Prague Olsanske Cemetery Bohemia magic tarot
baroque,  cemeteries and memorials,  ghosts and phantoms,  magic prague,  Prague and Bohemia,  vampires

The sad tale of Prague’s pathetic lone vampire

The city’s only vampire, Dopiječ, unlives in a borrowed grave in Olšany Cemeteries.

Prague surprisingly has few tales of vampires before modern times. Many films, novels, and computer games mention Prague as a nexus of vampire activity, but the actual legends are a bit scarce. And even though some apparent vampire graves have been found not far from the city, the tales about their occupants are long forgotten, as if people swore to never speak or write about the events that led to the burials.

One legend is a bit sad, and manages to elicit some sympathy for the poor, shy vampire. He resides in Prague’s Olšany Cemeteries (Olšanské hřbitovy) and is known as Upír Dopiječ – Krvavé koleno, or the Vampire Drink-It-Upper – Bloody Knee. He was unremarkable in life, not exactly a beggar but not far from it.

His clothing was threadbare and ill-kempt, and he was seldom clean-shaven, but never had a proper beard either. He liked to go to the cheapest pubs but never had enough for his own drinks. Instead, he drank the remnants of beers left behind by others, earning the derisive nickname Dopiječ, or Drink-It-Upper.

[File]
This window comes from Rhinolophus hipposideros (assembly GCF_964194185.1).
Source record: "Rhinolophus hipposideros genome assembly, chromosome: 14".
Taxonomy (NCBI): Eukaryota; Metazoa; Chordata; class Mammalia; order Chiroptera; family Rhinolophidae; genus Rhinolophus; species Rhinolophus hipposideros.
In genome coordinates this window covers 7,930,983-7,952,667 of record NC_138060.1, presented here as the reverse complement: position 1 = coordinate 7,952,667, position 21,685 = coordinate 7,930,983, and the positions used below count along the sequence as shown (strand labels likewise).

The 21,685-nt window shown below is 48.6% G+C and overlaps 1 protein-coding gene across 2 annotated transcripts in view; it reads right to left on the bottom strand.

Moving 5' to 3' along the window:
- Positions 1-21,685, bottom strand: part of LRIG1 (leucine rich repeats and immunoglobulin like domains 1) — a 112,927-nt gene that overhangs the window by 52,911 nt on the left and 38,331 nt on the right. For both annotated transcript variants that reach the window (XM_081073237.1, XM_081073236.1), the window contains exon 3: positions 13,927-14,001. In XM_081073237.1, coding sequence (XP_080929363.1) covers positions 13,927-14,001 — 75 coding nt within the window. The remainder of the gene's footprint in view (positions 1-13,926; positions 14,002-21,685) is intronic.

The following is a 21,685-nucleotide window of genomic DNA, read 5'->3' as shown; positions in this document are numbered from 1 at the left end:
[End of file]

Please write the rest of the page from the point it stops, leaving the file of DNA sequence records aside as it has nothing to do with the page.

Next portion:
One of the creepiest tombs in Prague
Headless tombstone in Olšany Cemeteries Bohemia Prague magic tarot
Headless tombstone in Olšany Cemeteries
Iron crosses with mausoleums Bohemia Prague magic tarot
Iron crosses with mausoleums
Dilapidated mausoleum in Olšany Cemeteries
Dilapidated mausoleum in Olšany Cemeteries

Once he took a stranger’s glass of red wine thinking it had been abandoned. He was confronted by the strange traveler who demanded Dopiječ pay for a new drink. Of course, he had no money. A scuffle ensued and Dopiječ died from stab wounds. The stranger even bit his forearm during the struggle.

There was no money for a funeral, and Dopiječ was to be cremated and have his ashes spread on a common meadow for paupers, or alternately put in a common grave. But he wasn’t as dead as all that. In fact, he was undead. He woke up among his fellow paupers rather confused and finally figured out what had happened. He had become a vampire, perhaps infected by the stranger’s bite.